Tips for Effective Chemistry Meetings

In this article, Bob Baker – one of our Partners talks about chemistry in a coaching context, explaining why you need it and how it improves the coaching relationship.

 

What is “chemistry?”

  • The notion of “chemistry” implies the sharing of a connection of some sort and a wish to see the other person again. It is slightly nebulous and – in coaching terms – benefits from closer definition.
  • Chemistry in coaching concerns personal introductions, understanding background, how the coach will work, past experiences of coaching from the coachee and some discussion about the coaching assignment in terms of what to focus upon and what is hoped to be achieved.
  • Chemistry meetings are designed to determine how the coach and coachee will relate to each other as individuals and problem-solving partners, working together to help the coachee succeed in achieving business, personal development and career objectives.

 

How do I know it is there?

  • It is difficult to quantify but a mix of gut feel or a sense of ‘fit’ and acknowledgement that the coach will give you the right level of support and challenge.
  • Be aware of unconscious bias which is the making of automatic judgements based upon our background, cultural environment and upbringing. Unconscious bias can lead you to seek a coach with similar levels of experience, intellectual capacity and background rather than someone who may bring different styles, thinking and challenge.
  • Lastly, beware of excellent rapport in a chemistry meeting blinding you to potential difficulties or incompatibility further down the line in your coaching relationship. Feeling comfortable and harmonious in a chemistry meeting may be exactly what you DON’T need!

 

Rapport v Chemistry

  • If rapport is about a close and harmonious relationship, then chemistry implies a more complex interaction between people – understanding and a desire to carry on a relationship yes but not necessarily easy or without challenge.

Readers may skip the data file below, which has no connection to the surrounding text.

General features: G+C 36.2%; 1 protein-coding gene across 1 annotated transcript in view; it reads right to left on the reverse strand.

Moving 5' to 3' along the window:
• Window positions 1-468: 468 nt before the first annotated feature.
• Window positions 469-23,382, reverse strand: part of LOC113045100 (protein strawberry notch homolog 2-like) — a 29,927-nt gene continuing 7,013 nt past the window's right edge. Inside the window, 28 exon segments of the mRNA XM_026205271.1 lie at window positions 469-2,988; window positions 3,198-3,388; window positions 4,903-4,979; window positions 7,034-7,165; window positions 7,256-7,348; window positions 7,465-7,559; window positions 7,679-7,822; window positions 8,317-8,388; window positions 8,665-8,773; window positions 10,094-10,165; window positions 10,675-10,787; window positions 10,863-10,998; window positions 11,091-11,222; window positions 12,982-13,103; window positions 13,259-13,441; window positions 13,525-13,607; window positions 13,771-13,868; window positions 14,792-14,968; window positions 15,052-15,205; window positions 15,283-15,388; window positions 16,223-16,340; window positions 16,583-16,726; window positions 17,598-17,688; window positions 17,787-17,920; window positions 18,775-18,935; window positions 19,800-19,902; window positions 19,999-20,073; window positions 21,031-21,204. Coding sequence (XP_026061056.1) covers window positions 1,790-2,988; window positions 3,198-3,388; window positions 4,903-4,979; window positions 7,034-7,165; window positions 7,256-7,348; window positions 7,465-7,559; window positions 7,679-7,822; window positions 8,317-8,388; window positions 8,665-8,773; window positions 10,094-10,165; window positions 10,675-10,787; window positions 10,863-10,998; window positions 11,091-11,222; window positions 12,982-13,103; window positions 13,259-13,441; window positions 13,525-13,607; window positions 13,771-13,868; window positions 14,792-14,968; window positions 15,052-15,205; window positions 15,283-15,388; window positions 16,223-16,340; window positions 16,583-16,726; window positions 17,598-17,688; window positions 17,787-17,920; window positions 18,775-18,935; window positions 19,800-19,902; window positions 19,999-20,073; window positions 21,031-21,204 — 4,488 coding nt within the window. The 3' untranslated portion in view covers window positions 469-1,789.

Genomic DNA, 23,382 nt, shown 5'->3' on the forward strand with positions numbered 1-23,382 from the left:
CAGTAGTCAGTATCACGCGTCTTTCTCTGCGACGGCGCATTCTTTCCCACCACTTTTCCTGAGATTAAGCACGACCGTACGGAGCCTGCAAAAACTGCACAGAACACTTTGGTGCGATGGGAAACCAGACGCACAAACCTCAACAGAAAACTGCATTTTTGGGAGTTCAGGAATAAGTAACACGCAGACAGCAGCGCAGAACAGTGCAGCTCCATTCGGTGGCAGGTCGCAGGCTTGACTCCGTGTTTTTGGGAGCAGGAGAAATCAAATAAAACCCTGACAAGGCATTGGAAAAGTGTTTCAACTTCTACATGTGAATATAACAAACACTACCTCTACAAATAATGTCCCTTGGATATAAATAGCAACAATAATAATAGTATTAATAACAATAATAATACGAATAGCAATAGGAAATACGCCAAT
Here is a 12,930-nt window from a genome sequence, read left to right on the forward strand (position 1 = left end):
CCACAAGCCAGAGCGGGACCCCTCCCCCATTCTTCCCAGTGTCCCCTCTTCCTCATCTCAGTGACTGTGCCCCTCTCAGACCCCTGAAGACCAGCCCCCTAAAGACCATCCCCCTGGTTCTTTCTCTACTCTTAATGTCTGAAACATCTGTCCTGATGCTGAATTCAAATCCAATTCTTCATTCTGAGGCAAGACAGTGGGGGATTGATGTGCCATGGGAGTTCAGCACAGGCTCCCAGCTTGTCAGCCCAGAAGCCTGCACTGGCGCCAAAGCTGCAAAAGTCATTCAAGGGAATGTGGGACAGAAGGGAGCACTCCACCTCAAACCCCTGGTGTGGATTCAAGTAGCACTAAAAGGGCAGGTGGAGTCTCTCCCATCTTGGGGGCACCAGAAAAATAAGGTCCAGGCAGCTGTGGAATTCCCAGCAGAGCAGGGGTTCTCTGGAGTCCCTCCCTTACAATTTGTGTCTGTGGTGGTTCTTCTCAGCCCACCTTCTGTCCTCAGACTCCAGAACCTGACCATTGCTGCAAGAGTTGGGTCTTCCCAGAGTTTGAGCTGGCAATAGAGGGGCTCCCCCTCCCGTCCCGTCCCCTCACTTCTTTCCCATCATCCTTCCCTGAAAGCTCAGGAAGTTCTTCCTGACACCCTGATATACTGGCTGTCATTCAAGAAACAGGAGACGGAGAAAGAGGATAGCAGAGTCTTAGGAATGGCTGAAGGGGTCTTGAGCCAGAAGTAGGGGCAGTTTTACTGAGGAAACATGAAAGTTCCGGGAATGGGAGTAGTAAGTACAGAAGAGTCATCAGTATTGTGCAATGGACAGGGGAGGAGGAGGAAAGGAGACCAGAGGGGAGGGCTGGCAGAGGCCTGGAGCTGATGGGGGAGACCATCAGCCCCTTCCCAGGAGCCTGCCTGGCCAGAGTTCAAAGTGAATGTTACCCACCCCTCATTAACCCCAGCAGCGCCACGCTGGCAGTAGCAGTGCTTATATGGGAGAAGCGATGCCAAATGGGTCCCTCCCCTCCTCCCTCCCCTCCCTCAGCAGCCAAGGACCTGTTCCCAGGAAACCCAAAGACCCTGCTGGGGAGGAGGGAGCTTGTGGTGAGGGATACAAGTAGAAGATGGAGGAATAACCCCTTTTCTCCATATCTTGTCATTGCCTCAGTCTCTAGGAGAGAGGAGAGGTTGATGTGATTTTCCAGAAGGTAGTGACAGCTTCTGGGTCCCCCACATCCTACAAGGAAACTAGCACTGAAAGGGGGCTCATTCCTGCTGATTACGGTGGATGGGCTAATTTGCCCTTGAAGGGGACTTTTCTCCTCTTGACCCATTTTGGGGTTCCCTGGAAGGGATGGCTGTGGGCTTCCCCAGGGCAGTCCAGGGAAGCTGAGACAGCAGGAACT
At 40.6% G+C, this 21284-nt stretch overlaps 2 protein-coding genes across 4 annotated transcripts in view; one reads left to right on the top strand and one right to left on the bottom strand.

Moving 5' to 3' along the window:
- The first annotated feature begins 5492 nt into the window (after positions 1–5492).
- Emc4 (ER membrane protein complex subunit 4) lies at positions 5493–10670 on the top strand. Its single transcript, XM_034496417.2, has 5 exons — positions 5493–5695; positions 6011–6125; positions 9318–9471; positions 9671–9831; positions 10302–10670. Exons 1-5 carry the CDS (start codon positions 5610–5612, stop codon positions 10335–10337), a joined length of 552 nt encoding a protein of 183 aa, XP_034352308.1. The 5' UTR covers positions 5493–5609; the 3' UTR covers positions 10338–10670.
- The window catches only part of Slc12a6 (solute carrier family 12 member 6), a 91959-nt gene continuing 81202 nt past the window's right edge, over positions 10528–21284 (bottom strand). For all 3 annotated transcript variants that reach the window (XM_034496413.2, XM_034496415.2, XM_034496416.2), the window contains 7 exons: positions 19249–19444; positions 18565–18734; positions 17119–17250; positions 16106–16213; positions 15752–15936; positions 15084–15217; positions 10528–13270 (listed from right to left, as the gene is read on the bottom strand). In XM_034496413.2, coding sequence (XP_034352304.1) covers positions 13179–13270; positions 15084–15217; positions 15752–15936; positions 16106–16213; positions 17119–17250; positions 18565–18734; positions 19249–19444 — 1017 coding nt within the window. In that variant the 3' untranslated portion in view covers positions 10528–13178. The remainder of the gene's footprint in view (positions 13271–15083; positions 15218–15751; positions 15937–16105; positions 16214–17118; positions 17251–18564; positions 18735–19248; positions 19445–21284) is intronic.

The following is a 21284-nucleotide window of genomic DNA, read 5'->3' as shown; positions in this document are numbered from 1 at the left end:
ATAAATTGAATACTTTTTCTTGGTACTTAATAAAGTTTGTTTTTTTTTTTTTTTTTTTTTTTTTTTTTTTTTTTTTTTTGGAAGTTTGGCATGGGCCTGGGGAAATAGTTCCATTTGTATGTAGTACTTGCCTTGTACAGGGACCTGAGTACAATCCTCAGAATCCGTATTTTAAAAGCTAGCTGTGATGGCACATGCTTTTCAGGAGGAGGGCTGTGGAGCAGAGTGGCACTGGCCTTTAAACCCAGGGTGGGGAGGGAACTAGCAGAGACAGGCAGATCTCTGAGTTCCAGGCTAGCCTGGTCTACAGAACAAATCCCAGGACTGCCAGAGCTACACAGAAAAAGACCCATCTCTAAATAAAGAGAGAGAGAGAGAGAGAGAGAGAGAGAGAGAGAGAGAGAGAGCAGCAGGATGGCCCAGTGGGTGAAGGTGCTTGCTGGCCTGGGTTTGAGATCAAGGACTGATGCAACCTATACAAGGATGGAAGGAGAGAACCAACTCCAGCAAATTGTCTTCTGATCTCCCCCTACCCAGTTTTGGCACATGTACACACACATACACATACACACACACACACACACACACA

• It is easy to get seduced by the development of rapport but an easy flow in a coaching setting may mean that the difficult questions for the coachee are not being asked. Sometimes a difficult silence is important!
  • So you should look for a connection and an understanding of what a particular coach might bring. Don’t look for harmony and easy conversations.

 

What do I do if it is not there? 

  • Analyse why it is not there – what is not working? Is it something you heard when the coach described their experience? The way that they expressed things? A lack of “track record” with similar issues to you own? Just be sure it has some basis.
  • What do you want to do about it? You could work at it but maybe you believe that the absence of chemistry is too serious.
  • If is not as clear cut as it is there or not but rather you have doubts about a couple of aspects then honesty may be the best policy.

 

Why have chemistry meetings?

  • It can avoid a costly “mis-match” where the expected outcomes are not forthcoming.
  • It allows the you and the coach to ascertain if the their style will  meet your needs.
  • They are a way to get important “coaching business” done before the main event starts.

If you want to see the full version of this article then take a look at our book 100+ Top Tips on Managing Your Coaching Needs.